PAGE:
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45 US States Accuse 18 Companies Of Collusion In Broad Generic Drug Price-Fixing

The states said the drugmakers and executives divided customers for their drugs among themselves, agreeing that each company would have a certain percentage of the market.

WASHINGTON – A large group of US states accused key players in the generic drug industry of a broad price-fixing conspiracy, moving on Tuesday to widen an earlier lawsuit to add many more drugmakers and medicines in an action that sent some company shares tumbling.

The lawsuit, brought by the attorneys general of 45 states and the District of Columbia, accused 18 companies and subsidiaries and named 15 medicines. It also targeted two individual executives: Rajiv Malik, president and executive director of Mylan NV, and Satish Mehta, CEO and managing director of India’s Emcure Pharmaceuticals.

Shares of Pennsylvania-based Mylan, also named as a defendant, closed down 6.6%.

The states said the drugmakers and executives divided customers for their drugs among themselves, agreeing that each company would have a certain percentage of the market. The companies sometimes agreed on price increases in advance, the states added.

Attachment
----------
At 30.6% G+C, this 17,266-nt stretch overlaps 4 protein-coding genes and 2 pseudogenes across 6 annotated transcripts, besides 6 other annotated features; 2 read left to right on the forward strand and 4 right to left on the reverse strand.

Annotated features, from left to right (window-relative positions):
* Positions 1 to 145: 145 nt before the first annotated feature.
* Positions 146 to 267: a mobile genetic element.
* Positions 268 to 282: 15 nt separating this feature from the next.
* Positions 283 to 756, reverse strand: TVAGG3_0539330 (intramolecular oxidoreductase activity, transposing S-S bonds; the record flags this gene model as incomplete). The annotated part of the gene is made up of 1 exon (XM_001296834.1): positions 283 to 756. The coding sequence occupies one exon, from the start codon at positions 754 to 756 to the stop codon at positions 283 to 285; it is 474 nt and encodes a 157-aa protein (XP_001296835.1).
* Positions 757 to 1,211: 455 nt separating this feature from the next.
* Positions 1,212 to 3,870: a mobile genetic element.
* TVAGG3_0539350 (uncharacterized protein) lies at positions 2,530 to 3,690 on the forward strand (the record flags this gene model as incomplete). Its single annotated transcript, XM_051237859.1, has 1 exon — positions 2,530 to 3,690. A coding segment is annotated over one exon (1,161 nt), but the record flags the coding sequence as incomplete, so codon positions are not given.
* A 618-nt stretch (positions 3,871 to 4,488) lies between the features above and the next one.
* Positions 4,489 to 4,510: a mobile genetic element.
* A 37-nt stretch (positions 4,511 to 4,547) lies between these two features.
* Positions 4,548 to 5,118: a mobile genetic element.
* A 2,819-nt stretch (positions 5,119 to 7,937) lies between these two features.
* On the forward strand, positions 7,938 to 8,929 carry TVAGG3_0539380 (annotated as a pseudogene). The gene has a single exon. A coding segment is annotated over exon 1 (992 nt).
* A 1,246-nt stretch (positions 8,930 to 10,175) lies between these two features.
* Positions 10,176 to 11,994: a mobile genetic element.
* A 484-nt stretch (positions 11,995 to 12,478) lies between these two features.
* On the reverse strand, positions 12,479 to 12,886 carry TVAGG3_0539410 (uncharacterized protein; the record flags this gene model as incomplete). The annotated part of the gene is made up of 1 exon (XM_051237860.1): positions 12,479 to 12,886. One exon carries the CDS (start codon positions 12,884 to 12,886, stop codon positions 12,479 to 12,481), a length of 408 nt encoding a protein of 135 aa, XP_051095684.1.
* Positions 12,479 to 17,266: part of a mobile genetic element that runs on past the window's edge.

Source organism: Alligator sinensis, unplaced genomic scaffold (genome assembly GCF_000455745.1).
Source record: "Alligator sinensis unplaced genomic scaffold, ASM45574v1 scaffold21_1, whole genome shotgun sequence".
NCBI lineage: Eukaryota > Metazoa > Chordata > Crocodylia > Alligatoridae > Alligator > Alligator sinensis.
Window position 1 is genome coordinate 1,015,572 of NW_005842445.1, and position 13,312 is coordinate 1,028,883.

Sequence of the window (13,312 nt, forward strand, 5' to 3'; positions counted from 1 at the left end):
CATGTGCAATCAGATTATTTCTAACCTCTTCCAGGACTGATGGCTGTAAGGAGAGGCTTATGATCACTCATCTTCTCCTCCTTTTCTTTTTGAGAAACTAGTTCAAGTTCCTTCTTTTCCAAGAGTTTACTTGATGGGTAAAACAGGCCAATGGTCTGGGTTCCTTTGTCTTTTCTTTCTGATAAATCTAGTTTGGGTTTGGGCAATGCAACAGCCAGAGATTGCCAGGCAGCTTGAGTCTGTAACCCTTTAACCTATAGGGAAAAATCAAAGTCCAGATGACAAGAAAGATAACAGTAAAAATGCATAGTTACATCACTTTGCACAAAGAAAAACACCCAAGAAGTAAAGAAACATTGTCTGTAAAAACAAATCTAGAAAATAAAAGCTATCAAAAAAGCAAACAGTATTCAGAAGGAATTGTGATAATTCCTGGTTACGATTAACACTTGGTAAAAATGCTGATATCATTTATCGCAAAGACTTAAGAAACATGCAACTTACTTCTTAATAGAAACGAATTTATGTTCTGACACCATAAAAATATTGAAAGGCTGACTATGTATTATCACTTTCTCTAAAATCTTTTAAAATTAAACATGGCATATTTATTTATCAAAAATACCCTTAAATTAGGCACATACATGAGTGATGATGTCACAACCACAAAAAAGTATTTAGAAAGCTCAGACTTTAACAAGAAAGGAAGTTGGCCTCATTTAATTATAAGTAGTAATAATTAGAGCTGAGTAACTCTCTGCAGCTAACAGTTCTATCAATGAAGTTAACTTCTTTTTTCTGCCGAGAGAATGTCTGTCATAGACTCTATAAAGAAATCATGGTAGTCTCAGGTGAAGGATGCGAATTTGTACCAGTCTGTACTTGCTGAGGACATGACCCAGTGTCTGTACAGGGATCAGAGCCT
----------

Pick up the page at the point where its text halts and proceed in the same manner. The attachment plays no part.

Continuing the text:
The states said Malik and Mehta spoke directly to one another to agree on their companies’ shares of the market for a delayed-release version of a common antibiotic, doxycycline hyclate.

“It is our belief that price-fixing is systematic, it is pervasive, and that a culture of collusion exists in the industry,” Connecticut Attorney General George Jepsen, who is leading the case, told a news conference in Hartford.

Mylan said in a statement it had found no evidence of price-fixing by the company or any of its employees, and vowed to defend itself vigorously. Malik, the company’s second-ranking official, has received more than $50 million in compensation over the past three years, last year making more than CEO Heather Bresch.

“Mylan has deep faith in the integrity of its president, Rajiv Malik, and stands behind him fully,” the company said.

Emcure, also a defendant in the case, did not immediately respond to a request for comment.

Two former executives of Emcure’s subsidiary Heritage Pharmaceuticals pleaded guilty in January to federal charges of conspiring to fix prices and divide up the market for doxycycline and the diabetes drug glyburide.

The two men, former Heritage president Jason Malek and former chairman and chief executive Jeffrey Glazer, reached a deal with 41 states and territories in which they each agreed to pay $25,000 and cooperate with the state probe.

Soaring drug prices from both branded and generic drug manufacturers have sparked outrage and investigations in the United States. President Donald Trump this year accused pharmaceutical companies of “getting away with murder” with their drug pricing.

Executives like Mylan’s Bresch and former Turing Pharmaceuticals CEO Martin Shkreli have been called in front of Congress to defend the cost of their products.

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